The next level

3 07 2017

When Apple released its first iPad in 2010, forward-looking universities around the world started research studies on how this device could be integrated into learning and teaching.


There are many representatives of the educational system still getting euphoric when it comes to iPads in schools or universities.

That is basically positive as it forces all the people involved to try to go new ways. Teachers always look for techniques to generate interest and keep motivation on a high level. But they are also responsible for the young people and cannot delegate this responsibility to a device. Success and positive results in learning and teaching with an iPad is no automatism. It’s hard and subtle work to adjust all the parameters which give direction to new methods of learning.

Apple creates the most advanced device, developers and users must breathe life into it.

  • Students love them
  • Good battery life
  • Apps galore
  • Platform for e-textbooks
  • Communication tool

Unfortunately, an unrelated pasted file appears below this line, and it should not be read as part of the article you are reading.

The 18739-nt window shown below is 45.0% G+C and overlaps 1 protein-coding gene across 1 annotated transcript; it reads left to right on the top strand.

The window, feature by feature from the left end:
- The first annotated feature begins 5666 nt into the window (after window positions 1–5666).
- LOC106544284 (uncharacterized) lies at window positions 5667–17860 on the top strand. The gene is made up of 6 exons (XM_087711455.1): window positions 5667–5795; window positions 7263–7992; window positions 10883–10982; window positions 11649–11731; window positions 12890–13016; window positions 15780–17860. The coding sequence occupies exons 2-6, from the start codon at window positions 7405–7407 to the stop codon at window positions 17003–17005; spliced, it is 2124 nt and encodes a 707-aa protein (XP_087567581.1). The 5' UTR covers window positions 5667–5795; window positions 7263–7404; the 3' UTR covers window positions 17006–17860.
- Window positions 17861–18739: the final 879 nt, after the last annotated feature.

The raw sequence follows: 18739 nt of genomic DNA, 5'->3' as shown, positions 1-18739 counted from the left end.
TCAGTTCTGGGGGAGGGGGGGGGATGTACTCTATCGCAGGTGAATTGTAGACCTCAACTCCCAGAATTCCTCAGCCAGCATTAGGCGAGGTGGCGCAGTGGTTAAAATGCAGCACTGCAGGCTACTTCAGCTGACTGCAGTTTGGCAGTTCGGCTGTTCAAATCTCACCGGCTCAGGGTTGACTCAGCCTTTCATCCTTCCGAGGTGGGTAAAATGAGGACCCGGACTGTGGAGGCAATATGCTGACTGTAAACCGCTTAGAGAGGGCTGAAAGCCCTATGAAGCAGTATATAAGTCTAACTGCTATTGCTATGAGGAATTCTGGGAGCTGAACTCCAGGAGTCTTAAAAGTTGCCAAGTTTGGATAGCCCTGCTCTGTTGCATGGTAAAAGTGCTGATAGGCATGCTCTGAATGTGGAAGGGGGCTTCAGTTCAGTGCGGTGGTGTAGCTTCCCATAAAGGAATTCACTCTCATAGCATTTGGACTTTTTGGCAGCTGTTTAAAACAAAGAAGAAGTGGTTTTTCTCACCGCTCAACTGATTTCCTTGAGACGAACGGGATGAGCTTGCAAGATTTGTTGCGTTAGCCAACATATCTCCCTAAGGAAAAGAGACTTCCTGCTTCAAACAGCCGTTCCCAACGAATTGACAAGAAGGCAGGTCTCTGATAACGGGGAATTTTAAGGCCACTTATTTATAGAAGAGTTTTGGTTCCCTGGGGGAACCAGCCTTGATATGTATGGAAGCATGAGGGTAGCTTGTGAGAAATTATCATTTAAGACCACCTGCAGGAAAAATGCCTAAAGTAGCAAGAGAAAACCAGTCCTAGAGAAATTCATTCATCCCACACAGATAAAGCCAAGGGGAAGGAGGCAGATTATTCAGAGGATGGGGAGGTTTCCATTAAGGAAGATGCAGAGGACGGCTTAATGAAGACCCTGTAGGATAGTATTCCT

• Great content viewer and creator
  • User-friendly to students with disabilities
  • Light-weight and highly portable
  • Fast and easy to use

Too expensive?

No, because of durability of the hardware and compatibility of the operating system over lots of hardware iterations.

One last thing …

If we talk about the iPad we shouldn’t forget to talk about Alan Kay, one of the key people who have shaped the way we are using computers today. He can be seen as the key scientist behind the graphical user interface and the object-oriented programming. Regarding Apple’s success the most important thing Steve Jobs overtook from Alan Kay was the belief that

People who are really serious about software should make their own hardware. Jobs made it to *one of the core principles of Apple.

Sadly one of Kay’s most prominent targets for the educational system cannot be realized with an iPad. It still lacks the capability of being a programming tool.

Hey Apple, this should be your next step.

More …

iPad @ Universities

Thanks for reading.


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